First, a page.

The company and Mackie were in New Orleans recently to remove blue tarps on homes that had been damaged by Ida and replace the tarps with new roofs.
Mackie, whose family owns Mackie One Construction, grew up working in the roofing business before going on to an acting career that has included such hits "We Are Marshall'' and "The Hurt Locker.'' In recent years he's appeared in numerous Avengers movies as Sam Wilson _ aka Falcon _ and is taking over the Captain America role.
Mackie jokingly remembers the time he fell off a roof when he was working in his family's construction business. A thick layer of mud cushioned his fall. That memory didn't stop him this time around from getting back on the roof and helping pull off tarps and pop off old shingles. Mackie said the resources that GAF is putting toward the project is helping people who wouldn't be able to otherwise afford to get their home repaired.
"There's so many houses in this neighborhood and city that are still tarped. When you fly into New Orleans, it's become a sea of blue tarps. The hundred and fifty homes that GAF is doing in the 7th ward, that breaks a lot of barriers down for people that won't be able to afford to do that. The 500 homes that they've committed to doing, that breaks a lot of barriers down for people,'' he said.
Did you see this?
OTTAWA _ Online streaming giants YouTube and TikTok are asking Canadian senators to take a sober second look at an online streaming bill that they say would cause significant harm to Canadian digital creators.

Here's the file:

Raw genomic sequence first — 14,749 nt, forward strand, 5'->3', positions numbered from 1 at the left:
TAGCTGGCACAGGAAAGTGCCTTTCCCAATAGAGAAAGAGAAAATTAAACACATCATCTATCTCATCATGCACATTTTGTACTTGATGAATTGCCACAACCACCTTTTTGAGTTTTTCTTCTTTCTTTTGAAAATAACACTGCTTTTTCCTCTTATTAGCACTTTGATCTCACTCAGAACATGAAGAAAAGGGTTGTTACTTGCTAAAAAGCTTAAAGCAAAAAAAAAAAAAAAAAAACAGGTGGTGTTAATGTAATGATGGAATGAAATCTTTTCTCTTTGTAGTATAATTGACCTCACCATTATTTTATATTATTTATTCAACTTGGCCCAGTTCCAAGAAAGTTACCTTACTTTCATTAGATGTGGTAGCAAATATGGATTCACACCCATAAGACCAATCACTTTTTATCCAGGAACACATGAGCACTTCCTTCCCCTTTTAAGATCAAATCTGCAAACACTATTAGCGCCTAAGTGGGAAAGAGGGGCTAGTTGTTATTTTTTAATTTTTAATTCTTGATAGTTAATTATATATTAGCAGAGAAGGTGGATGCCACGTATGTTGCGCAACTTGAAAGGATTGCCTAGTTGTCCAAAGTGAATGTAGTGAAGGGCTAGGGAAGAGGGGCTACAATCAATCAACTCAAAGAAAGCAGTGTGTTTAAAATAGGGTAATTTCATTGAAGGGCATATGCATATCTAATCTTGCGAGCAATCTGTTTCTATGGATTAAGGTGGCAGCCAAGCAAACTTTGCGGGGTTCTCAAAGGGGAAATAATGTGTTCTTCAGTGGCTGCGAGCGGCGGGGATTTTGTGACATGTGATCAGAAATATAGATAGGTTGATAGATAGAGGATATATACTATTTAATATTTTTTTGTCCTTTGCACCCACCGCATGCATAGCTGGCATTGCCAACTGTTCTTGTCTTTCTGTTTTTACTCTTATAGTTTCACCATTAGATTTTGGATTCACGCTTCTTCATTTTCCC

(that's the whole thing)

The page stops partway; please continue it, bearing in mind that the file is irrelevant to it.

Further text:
TikTok executive Steve de Eyre said in a Senate committee meeting on Wednesday evening that the federal Liberals' Bill C-11 doesn't just fail to protect digital creators from regulation, but makes them collateral damage.
He said the Senate should more explicitly exclude user-generated content from the bill, which was designed to modernize Canadian broadcasting legislation and bring online streaming platforms into the fold.
Senators should also consider rules around how Canadian content is identified, he said, saying much of the content that Canadians create on TikTok wouldn't qualify as such.
The onus could end up on users to prove how Canadian they are, meaning that "established media voices and cultural voices'' with more resources could end up at the front of the line, said de Eyre, who is the company's director of public policy and government affairs in Canada.
YouTube executive Jeanette Patell told senators that the bill gives far too much discretion to Canada's broadcasting regulators to make demands around user-generated content.
She said the provision that the regulator can consider whether someone has directly or indirectly generated revenue from the content would affect ``effectively everything'' on the platform.
"This is a global precedent,'' said Patell, who is YouTube's head of government affairs and public policy.
She warned that if other countries follow suit, Canadian creators, for whom 90 per cent of YouTube views come from outside the country, will have a harder time getting noticed.
"There's nothing like this in the world for open platforms. It really puts the international audiences of creators at risk.''
This report by The Canadian Press was first published Sept. 22, 2022
The Canadian Press